London, October 1838.

Dear Mrs. Morris,

It gave me pleasure to see you occasionally at my family worship while I was with you at Pulverbach; and also to perceive that you had for many years more or less felt the necessity of a spiritual work upon the heart. I believe I had a witness in your conscience that I spoke the truth, and described the work of God that must be found upon the sinner's heart if ever saved. I also perceived you were quite aware that all are not partakers of the Spirit who are in a profession, nor do all that are found in pulpits, professing to teach the truth, either know it themselves or preach it; and more than this, they often publicly and professedly hate those that can give a reason of their hope with meekness and fear. But, my dear friend, you must go still further if you are saved. Your understanding is in a measure enlightened, but you do not know what it is to be brought to God's bar and feel his wrath against you in a broken law. This brings a man down from all carnal hope, and binds him under the sentence of death, temporal, spiritual, and eternal. The authors of the church prayers knew something of it when they wrote, "tied and bound with the chain of our sins." This indeed will extort a bitter cry for mercy, and set aside all light: trifling religion. The soul in this condition will not wait to inquire who is pleased or displeased, but: out of dire necessity, like a drowning man, will unceasingly cry; knowing that if Christ does not help him he is gone for ever. It is my sincere desire that your religion may be of this sort; then you will know the solid comfort that it will afford in sickness and death, and you will understand what is meant by Christ being in you the hope of glory.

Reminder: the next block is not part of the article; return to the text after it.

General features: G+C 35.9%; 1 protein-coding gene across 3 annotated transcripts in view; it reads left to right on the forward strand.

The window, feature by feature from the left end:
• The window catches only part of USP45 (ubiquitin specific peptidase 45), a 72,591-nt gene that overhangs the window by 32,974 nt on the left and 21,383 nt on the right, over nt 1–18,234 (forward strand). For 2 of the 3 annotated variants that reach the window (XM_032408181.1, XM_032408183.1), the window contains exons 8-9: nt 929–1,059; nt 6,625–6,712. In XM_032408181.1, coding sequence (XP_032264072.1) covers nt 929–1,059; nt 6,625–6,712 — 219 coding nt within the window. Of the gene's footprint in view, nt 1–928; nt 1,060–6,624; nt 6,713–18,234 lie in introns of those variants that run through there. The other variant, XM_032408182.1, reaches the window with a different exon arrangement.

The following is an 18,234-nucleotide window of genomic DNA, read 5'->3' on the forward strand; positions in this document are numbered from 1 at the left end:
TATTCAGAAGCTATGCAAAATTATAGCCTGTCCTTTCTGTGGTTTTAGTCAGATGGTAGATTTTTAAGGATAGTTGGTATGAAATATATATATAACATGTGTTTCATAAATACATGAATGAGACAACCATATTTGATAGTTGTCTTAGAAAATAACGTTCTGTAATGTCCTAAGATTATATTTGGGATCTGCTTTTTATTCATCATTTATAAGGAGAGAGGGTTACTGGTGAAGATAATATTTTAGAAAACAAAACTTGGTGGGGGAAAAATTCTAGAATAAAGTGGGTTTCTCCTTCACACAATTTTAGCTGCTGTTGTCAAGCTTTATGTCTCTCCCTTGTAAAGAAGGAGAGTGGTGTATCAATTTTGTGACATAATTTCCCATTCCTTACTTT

Pray watch if the Lord ever answers any of your prayers, or ever did; and depend upon it, if you clear this point, you will be encouraged to hope that he will withhold no good thing from you.

Do not deceive yourself; it is most awful. Do you really want to know Christ with all his saving benefits If you do, be not surprised if he comes in terrible majesty to shake that earthly mind of yours; but remember, "To this man will I look, even to him that is poor and of a contrite spirit, and that trembleth at my word." Do not sit down in an easy sapless religion, like thousands about you. Death will destroy all such religion. Seek for that which will carry you through all your difficulties, and let me hear that you obtain this grace and grow in it.

Yours &c. J. B.

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